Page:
Skip to main content

Destroyer Division 38

US Navy World War II Destroyer Divsion
USS Gillespie
USS Hobby
USS Kalk
USS Kalk Skippers
USS Kalk Officers & Men
Kalk Photos
Crossing The Equator
Kalk Final Demise
USS Welles
DesDiv 38
Navy Poems
DesDiv 38 Reunion
Asbestos Exposure
About Us
Contact Us
Site Map
70th Anniversary of VJ Da

The Demise of the USS Kalk –

A Final Accounting



The following is a letter received from the Navy pilot who dropped the bomb which sank the USS Kalk, in a Navy target practice operation.  The letter was received on March 27, 2005.

Subject: The Sinking of  the USS Kalk, 3-20-1969.



         I'm Lin Young, the pilot from Attack Squadron 66 who sank USS Kalk on Thursday

March 20, 1969 at 10:58 off St. Augustine, FL.  I was a new (LTJG) replacement pilot,

who just transferred from VA-44, the A-4 Ready Replacement Squadron at Naval Air

Station Cecil Field, Florida.  VA-66, just back from Tokin Gulf aboard the USS Intrepid

(CVS-11) was selected as one of six Squadrons to sink the Kalk in what was called

“Operation Sitting Duck”.   The purpose was to make it a fish haven. 

     The Jacksonville (The Florida Times-Union), Saturday March 22, 1969 article listed

the ship as USS Kalb.  The “Times-Union” featured the sinking with pictures on the front

page of the Saturday morning edition.   The pictures were taken by a Navy Photographer

who was riding in the back seat of a TA-4F that was circling the Kalk.  The pilot of the

circling TA-4 was controlling flights to-from the target Kalk. 

     VA-66, who was flying the Douglas A-4C Skyhawk was the 4th group scheduled to

the Kalk.  Our Commanding Officer, CDR. Anthony Karpitas was vehement about sinking

the ship.  He ordered 16-Mark 82, 500 Lb. General Purpose Bombs with maximum delay

electronic fusing for the mission.  Four of them were to be hung from each airplane.  The

Flight Leader would be LCDR Duke Snyder, wingman LTJG Jim Wilson, Section Leader

LTJG Jerry Tinsley and wingman LTJG Lin Young.   After pre-flighting and starting the

engines Duke Snyder and Jim Wilson’s airplanes were down.  Jerry Tinsley assumed the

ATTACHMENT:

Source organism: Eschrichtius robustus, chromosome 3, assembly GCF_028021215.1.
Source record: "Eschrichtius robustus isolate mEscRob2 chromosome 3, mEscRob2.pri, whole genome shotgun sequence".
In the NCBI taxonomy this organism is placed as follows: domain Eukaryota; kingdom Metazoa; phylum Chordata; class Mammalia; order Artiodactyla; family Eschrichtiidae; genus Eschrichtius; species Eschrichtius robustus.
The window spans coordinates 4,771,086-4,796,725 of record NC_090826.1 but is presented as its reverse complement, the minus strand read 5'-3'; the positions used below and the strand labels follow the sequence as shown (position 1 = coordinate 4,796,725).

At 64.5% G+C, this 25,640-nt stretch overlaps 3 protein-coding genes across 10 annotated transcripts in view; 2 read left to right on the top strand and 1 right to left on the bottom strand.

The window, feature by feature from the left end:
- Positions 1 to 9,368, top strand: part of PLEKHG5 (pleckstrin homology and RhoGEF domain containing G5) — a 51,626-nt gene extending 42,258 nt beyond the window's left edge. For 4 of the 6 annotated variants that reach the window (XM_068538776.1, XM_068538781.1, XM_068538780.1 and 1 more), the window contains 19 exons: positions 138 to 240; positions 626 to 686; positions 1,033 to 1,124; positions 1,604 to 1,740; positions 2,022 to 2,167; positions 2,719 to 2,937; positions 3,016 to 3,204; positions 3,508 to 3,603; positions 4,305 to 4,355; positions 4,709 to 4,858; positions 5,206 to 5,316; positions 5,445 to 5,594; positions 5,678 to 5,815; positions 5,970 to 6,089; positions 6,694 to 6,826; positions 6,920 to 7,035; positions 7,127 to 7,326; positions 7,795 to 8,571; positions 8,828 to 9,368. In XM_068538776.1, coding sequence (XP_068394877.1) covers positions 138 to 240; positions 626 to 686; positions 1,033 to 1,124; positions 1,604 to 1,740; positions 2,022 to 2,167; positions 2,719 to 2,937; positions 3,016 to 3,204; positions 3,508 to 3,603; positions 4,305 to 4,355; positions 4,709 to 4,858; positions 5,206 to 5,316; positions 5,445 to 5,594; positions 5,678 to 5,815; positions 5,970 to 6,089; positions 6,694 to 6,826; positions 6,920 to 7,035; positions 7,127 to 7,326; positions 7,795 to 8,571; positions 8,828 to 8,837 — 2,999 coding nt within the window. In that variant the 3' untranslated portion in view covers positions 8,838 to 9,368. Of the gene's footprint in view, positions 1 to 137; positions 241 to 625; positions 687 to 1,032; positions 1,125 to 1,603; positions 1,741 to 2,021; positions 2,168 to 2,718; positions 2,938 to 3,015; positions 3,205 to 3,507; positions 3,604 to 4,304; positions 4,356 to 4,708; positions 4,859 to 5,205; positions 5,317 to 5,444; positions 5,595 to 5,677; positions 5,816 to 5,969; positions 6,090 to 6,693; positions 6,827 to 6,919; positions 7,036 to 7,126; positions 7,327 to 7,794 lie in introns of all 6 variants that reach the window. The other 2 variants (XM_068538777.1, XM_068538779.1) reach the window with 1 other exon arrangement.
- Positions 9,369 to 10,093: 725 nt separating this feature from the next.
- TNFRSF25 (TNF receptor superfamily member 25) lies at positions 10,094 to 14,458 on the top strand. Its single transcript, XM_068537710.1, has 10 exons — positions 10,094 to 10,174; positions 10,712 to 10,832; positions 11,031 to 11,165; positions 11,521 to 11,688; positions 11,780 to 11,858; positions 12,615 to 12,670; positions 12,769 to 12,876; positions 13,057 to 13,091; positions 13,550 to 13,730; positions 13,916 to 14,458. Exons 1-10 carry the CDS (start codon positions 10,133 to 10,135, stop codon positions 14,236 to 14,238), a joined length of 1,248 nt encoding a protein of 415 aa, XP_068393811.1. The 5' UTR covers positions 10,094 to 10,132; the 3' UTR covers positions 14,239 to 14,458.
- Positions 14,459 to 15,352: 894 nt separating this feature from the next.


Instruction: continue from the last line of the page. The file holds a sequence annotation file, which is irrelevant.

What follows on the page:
lead and we departed NAS Cecil Field at approximately 10:00 for the Kalk that was

located approximately 60 miles east of St. Augustine. We checked in with the TA-4

control pilot who was circling the Kalk.  After a considerable delay, the previous group

departed and we were cleared to attack the Kalk.  The earlier flights had used 20mm

guns, 4” Zuni Rockets and napalm, which are not good choices for a fairly hard target

like a Destroyer.  They had caused only minor damage and smoke. 

     Jerry and I decided upon a 45 deg dive angle after noting the cloud bottoms were

over 10,000’.   The dive commenced at 10,000’ with release at 6,000’.  We were

required to attack from the port side to starboard side, which reduced the target size. 

Ideally we would attack from the stern to bow or bow to stern, giving a larger target

area.  Jerry’s first dive placed the MK-82 (a dud) mid ship just short, but within 25’

of the ship.  My first pass was short about 100’ and made quite a quizzer.  Jerry’s

second pass was another dud slightly long to the port side.  My 2nd run was also long

about 100’.  Jerry’s 3rd dive was just off the port side of the fantail, again a dud.

     My 3rd dive was the one!  At 10,000’, I rolled the airplane nearly inverted and

pulled the nose toward the target.  You always know when things are right and this

one was.  The airspeed, dive angle and other perimeters were just right.  At 6,000’

I touched the bomb button, pulled up, turned left and started looking in the mirrors. 

The MK-82 went between the stacks, slightly starboard and through an estimated

3-4 deck before exploding.  It broke the back of the Kalk and by the time I could

get a good look from the bow end it was listing about 10 degrees starboard.  I was

so excited I dropped the 4th MK-82 somewhere in the vicinity.   The controlling 

TA-4 who was called about that time by some A-7’s, told them to “Hurry up, these

guys are sinking it”. 

     The loitering before attacking the Kalk had used enough fuel to cause us to retreat

toward Cecil Field quickly.  We did not know I sank the Kalk until our Squadron

Executive Officer came up the ladder of my airplane after we returned to Cecil Field.  

He was excitedly saying “You sank it! You sank it!”.  She sank in about seven minutes. 

     We started partying at the Cecil Field Officers Club fairly quickly.  I was not obliged

to buy, since all my squadron mates and former VA-44 Instructors wanted to honor

my expert marksmanship.  My wife was not quite as excited as I.  She did not know

about my fete until our next door neighbor called to tell her “Lin is on TV, he sank a

destroyer today”.   She locked me out of the house and when I got home with a good

buzz she was less than friendly.  She opened the door; left the security chain attached

and said “I See Johnny Jet Ass Is Home”.  I should have called her at noon. 

Lin Young